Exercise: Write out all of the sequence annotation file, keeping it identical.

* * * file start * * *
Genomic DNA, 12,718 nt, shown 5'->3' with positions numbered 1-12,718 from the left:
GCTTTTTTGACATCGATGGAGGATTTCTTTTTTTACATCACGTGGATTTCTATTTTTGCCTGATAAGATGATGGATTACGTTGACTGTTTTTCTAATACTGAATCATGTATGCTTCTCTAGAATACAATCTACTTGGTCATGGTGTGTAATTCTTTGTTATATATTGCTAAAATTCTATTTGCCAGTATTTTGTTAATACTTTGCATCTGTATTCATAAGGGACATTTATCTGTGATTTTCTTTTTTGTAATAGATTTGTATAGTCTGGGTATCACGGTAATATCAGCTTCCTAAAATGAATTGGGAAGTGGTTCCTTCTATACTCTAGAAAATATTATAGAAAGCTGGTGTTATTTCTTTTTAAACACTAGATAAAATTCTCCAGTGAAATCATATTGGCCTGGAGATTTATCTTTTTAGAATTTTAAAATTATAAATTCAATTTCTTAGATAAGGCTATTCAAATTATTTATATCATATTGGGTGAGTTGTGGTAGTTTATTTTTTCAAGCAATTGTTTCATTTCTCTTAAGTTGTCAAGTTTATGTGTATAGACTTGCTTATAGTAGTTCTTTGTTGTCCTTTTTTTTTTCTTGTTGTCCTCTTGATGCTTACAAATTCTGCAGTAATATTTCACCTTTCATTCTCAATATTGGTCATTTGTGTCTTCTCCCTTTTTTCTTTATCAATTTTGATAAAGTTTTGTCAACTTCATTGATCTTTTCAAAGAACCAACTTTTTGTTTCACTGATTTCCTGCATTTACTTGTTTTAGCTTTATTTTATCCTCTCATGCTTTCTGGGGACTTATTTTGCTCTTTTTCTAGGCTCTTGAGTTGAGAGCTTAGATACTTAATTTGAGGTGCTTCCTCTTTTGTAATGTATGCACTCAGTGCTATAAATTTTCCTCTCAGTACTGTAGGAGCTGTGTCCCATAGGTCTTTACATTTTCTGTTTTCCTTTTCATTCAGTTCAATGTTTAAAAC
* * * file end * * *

Genomic DNA, 12,718 nt, shown 5'->3' with positions numbered 1-12,718 from the left:
GCTTTTTTGACATCGATGGAGGATTTCTTTTTTTACATCACGTGGATTTCTATTTTTGCCTGATAAGATGATGGATTACGTTGACTGTTTTTCTAATACTGAATCATGTATGCTTCTCTAGAATACAATCTACTTGGTCATGGTGTGTAATTCTTTGTTATATATTGCTAAAATTCTATTTGCCAGTATTTTGTTAATACTTTGCATCTGTATTCATAAGGGACATTTATCTGTGATTTTCTTTTTTGTAATAGATTTGTATAGTCTGGGTATCACGGTAATATCAGCTTCCTAAAATGAATTGGGAAGTGGTTCCTTCTATACTCTAGAAAATATTATAGAAAGCTGGTGTTATTTCTTTTTAAACACTAGATAAAATTCTCCAGTGAAATCATATTGGCCTGGAGATTTATCTTTTTAGAATTTTAAAATTATAAATTCAATTTCTTAGATAAGGCTATTCAAATTATTTATATCATATTGGGTGAGTTGTGGTAGTTTATTTTTTCAAGCAATTGTTTCATTTCTCTTAAGTTGTCAAGTTTATGTGTATAGACTTGCTTATAGTAGTTCTTTGTTGTCCTTTTTTTTTTCTTGTTGTCCTCTTGATGCTTACAAATTCTGCAGTAATATTTCACCTTTCATTCTCAATATTGGTCATTTGTGTCTTCTCCCTTTTTTCTTTATCAATTTTGATAAAGTTTTGTCAACTTCATTGATCTTTTCAAAGAACCAACTTTTTGTTTCACTGATTTCCTGCATTTACTTGTTTTAGCTTTATTTTATCCTCTCATGCTTTCTGGGGACTTATTTTGCTCTTTTTCTAGGCTCTTGAGTTGAGAGCTTAGATACTTAATTTGAGGTGCTTCCTCTTTTGTAATGTATGCACTCAGTGCTATAAATTTTCCTCTCAGTACTGTAGGAGCTGTGTCCCATAGGTCTTTACATTTTCTGTTTTCCTTTTCATTCAGTTCAATGTTTAAAAC